SteepleI used to think in terms of absolutes. Grey areas were uncharted waters I did not want to explore. I thought truth had to be absolute with clearly defined borders. I am the type who colors inside the lines. I needed naturally defined parameters. I did not like to free-style anything. If there is a book, I wanted to do it by the book. Still, that is my inclination, but now I fight that inclination.

I found out that God is bigger than my absolutes. I found out that knowing Him was something more than knowing right things about Him. And that the more I behold Him the more I will have a better picture of who He is. A graven image can be in my mind as easily as it can be shaped into wood. God is too immense to define, He can only be described. We cannot make absolutes about Him, for He is the Absolute. He does not conform to any definition, rule, or condition we attribute to Him, but to every attribute that is truly His nature. He governs Himself by Himself. He is always Himself, but we are not always ourselves. He defines truth for us, in the living person of Jesus.

If we hold to a static image of who He is, we cannot grow into who we are. We have to behold Him, not a doctrine about Him. I used to confuse God with His Book. The Bible points to Jesus who is the Truth, and the Holy Spirit who leads us into all Truth. When we deify the Bible we nullify the Lord. The Bible cannot possibly contain everything we need to know about Jesus. It is not a substitute for Jesus. There is no mediator between God and man except Jesus. The Bible is incredibly useful for a great many things and is essential to the Christian walk, but it will never be on par with Jesus. John 1 tells us that the Word was God, and the Word became flesh, not paper.

In this process of renewing my mind to allow for a God greater than my perceptions, I found I am more comfortable with ambiguity. I am more comfortable with things I do not understand with my mind. This helped to bring the proper alignment of spirit over mind over body. I had to empower my mind by making it subject to my spirit (which is subject to His Spirit). Then I could understand how much I did not know before, and the magnitude of the depths of God that are beyond my ability to grasp.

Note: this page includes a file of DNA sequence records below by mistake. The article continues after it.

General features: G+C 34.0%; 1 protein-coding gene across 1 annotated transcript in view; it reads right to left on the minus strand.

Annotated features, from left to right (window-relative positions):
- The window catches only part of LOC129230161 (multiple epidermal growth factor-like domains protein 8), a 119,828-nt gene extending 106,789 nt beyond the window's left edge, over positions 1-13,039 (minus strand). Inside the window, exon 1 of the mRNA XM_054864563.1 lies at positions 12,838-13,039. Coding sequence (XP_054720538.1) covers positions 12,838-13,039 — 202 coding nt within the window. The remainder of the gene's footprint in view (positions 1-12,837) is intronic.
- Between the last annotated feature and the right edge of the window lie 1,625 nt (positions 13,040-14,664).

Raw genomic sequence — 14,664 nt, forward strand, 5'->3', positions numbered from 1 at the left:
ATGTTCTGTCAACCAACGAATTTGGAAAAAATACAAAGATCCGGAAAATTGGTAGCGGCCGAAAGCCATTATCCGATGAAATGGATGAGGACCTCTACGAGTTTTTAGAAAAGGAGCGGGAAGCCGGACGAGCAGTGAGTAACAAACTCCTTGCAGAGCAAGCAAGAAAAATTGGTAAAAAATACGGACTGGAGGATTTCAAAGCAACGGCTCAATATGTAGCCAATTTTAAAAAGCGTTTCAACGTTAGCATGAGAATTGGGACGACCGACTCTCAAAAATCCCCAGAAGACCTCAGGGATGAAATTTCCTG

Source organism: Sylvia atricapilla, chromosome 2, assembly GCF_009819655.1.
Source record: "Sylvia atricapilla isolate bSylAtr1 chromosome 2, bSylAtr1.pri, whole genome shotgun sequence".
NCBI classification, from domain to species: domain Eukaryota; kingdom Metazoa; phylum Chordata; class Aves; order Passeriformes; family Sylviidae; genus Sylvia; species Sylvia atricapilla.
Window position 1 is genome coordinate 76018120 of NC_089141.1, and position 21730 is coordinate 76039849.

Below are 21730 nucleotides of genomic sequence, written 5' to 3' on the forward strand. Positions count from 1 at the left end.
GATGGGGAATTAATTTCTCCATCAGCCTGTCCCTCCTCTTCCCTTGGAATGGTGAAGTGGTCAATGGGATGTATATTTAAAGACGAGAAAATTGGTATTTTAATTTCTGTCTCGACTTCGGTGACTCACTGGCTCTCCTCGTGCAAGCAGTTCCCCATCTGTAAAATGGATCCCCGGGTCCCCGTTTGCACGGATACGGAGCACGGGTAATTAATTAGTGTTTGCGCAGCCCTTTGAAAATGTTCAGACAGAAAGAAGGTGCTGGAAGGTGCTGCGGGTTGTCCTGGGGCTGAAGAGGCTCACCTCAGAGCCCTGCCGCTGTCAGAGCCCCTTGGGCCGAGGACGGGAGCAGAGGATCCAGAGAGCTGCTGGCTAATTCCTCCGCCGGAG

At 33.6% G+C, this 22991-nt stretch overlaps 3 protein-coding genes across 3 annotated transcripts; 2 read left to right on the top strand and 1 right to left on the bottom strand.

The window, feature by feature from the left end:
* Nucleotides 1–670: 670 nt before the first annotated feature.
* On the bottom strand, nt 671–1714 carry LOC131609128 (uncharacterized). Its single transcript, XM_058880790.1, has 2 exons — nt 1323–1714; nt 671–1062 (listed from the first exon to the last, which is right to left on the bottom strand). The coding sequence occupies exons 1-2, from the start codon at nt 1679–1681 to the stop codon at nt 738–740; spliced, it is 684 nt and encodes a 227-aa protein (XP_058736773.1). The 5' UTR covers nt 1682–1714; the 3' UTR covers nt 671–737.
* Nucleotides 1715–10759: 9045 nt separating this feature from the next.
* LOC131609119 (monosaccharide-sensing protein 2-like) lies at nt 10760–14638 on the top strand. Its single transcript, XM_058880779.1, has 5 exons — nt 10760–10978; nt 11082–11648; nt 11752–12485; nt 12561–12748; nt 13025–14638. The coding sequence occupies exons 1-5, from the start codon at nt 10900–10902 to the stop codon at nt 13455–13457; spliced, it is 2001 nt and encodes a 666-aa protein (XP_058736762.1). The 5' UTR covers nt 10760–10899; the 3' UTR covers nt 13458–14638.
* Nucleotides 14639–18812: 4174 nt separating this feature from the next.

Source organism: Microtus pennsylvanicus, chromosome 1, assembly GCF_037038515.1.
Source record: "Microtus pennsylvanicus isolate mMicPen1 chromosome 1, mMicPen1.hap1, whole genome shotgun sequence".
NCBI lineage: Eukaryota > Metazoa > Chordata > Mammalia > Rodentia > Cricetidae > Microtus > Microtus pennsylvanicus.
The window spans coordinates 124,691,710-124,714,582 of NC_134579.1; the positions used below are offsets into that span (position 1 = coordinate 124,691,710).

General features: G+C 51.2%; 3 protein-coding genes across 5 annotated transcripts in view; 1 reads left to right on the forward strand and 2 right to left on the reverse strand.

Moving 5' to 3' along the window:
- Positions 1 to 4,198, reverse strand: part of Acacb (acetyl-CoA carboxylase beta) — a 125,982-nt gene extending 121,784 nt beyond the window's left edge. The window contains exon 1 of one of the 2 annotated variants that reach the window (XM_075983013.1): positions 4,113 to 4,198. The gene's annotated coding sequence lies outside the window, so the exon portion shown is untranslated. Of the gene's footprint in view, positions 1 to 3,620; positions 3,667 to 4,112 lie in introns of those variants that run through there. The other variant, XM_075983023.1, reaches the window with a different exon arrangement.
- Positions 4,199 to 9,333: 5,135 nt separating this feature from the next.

In a practical outworking I’ve found there is a place for diversity of ideas in the Body of Christ. It does not crash my worldview to hear something new that might seem to contradict something I hold true. Exploring it, by listening to God about it, I might find it does not contradict. Or I may find I had faulty thinking. Or I may find that it does contradict, and is not healthy Kingdom thinking. Then, years later, I might find it was still me that was not ready for the new revelation of truth. It doesn’t worry me anymore, because I know the Holy Spirit is amazing at His job.

If something offends my mind, it’s likely that the Holy Spirit needs me to pay attention and see why that is. Most truths that need to affect our lives, first offend our minds. If it is inconsequential, and does not carry the substance of truth, it is not likely to have that kind of power to make our minds revolt. Actually, the change of thinking I describe above came from several offenses of my mind that I could not let go until I found truth at its core.

It is not that truth is relative; it is that we are not good at knowing things absolutely. Jesus is the same, yesterday, today and forever. But we are ever changing into His likeness. Like Paul, we are still running the race; pressing on to what is ahead. We cannot take a still frame picture while running. Doing so will only produce a blurry image. We are to be conforming to Jesus while we are moving towards Him. He permits us no still frame pictures, as we are to have no other gods before Him.

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